"The schools for one are already oversubscribed. I think the majority of people are generally in favour of development.but we are saying to the developers and the council that the infrastructure needs to go hand in hand with it.
"So with Oughtibridge Mill we have asked for more paths and better links into the village so the people that live there can become part of the community."
Angela Smith, MP for Stocksbridge and Penistone, also raised similar concerns that Oughtibridge's "village way of life is in danger from development."
She added: "While we need new homes there is a fear that Oughtibridge’s very essence could be lost with over development."
Despite the concern over the old mill site, the developer Commercial Estates Group was granted outline planning permission in November last year.
They are expected to submit more detailed plans with work due to start before the end of the year.
Aside from sticking up for themselves, residents have also shown recently how they look after their own.
A blaze ripped through the Nicholson's newsagents and Jade Garden restaurant in Langsett Road South on March 8.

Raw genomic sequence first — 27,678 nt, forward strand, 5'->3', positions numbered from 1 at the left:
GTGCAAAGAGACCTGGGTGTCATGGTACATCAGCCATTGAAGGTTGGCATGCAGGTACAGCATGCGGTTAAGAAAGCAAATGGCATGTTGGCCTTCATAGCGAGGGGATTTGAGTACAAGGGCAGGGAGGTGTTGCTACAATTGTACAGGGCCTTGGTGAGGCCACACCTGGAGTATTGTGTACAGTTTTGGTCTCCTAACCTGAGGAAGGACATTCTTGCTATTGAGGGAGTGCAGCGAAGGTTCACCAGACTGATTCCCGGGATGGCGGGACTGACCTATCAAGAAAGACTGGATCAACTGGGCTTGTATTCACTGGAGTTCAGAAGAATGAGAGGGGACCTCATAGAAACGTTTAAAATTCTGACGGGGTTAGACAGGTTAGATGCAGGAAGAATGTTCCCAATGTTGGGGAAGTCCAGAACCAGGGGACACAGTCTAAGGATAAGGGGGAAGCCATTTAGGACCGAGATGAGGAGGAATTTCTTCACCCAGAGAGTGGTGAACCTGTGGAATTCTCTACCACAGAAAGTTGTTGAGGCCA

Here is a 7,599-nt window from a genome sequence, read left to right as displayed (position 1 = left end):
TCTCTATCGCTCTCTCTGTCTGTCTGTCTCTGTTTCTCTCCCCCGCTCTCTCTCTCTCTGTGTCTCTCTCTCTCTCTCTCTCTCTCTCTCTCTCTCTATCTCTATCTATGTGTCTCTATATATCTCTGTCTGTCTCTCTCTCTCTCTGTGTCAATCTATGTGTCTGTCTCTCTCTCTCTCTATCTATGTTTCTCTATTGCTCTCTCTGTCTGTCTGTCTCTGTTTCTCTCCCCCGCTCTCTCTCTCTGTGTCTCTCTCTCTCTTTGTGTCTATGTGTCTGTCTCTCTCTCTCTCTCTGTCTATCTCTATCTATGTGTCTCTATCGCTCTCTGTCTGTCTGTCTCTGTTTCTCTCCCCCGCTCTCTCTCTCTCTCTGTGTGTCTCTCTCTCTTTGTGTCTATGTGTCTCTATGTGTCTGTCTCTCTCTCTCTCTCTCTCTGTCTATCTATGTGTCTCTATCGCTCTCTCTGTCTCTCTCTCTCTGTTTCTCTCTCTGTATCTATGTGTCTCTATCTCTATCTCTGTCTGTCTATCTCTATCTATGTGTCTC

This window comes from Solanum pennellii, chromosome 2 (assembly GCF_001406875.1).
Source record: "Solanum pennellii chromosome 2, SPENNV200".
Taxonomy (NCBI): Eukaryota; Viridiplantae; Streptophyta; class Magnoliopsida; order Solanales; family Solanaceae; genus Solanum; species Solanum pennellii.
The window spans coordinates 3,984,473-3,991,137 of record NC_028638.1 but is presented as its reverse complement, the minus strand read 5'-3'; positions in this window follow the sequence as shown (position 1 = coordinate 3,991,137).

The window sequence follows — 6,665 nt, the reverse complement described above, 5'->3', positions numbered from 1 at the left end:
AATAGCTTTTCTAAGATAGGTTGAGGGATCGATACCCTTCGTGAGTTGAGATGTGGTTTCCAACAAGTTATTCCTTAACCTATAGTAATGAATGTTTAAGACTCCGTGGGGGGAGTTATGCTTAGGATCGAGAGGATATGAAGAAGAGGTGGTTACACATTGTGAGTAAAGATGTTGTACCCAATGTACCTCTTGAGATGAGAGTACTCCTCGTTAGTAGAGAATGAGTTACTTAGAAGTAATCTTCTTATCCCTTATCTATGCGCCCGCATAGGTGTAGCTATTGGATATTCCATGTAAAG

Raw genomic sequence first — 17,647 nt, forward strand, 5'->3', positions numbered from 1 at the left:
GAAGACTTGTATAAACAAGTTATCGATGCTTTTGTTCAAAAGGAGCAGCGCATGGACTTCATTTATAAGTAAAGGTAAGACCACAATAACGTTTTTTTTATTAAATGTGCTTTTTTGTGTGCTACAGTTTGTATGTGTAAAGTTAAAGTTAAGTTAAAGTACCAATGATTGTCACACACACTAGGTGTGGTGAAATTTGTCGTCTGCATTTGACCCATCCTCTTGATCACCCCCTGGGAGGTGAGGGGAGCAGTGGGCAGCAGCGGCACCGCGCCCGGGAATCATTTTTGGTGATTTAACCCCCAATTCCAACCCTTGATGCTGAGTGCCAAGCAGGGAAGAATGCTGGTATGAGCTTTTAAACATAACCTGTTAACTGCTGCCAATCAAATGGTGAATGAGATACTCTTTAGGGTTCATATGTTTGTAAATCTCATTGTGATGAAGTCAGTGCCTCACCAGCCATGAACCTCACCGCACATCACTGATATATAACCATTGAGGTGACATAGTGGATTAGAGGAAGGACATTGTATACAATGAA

Both have served the community for years and within hours of the blaze people had launched an online fundraising page to help both business owners to get back on their feet.
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More than £2000 has so far been raised thanks to individual donations from more than 120 villagers.
Catherine Fletcher, who launched the page, said: "The community has a lot of spirit and this is a great example of this."
When you consider the assets available to Oughtibridge residents it is easy to see why people in the village are so passionate about where they live.
Ms Smith MP said: "It’s a place that still retains a village feel despite recent development with small shops and pubs and of course its own very successful park and cricket club.
"It also a genuine mixed community crossing all social divides and manages to bring people together.
"On hot summers day there’s nothing better than walking up by the side of the River Don into the village and stopping for a nice cold drink."
Coun Chaplin added: "There is so much going on. It’s a wonderful and friendly place - every time you go out, you’ll bump into someone your know - especially in the summer when a lot of parents and children congregate in Coronation Park after school.
"Oughtibridge is also well known for its access to open countryside in neighbouring Bradfield and mountain biking too."
One event that everyone in the village is looking forward to is Oughtibridge Gala, which has been running for more than 30 years.
There will be a procession through the village before arriving at Coronation Park when the fun gets underway with a range of stalls, activities and games.
This year's extravaganza will have a 'Wild West' theme and gets underway on Saturday, June 30, from 1pm onwards.
Jo Brook, co-chair of the gala, said: "It’s a day when you can see the community spirit which makes Oughtibridge a great place to live."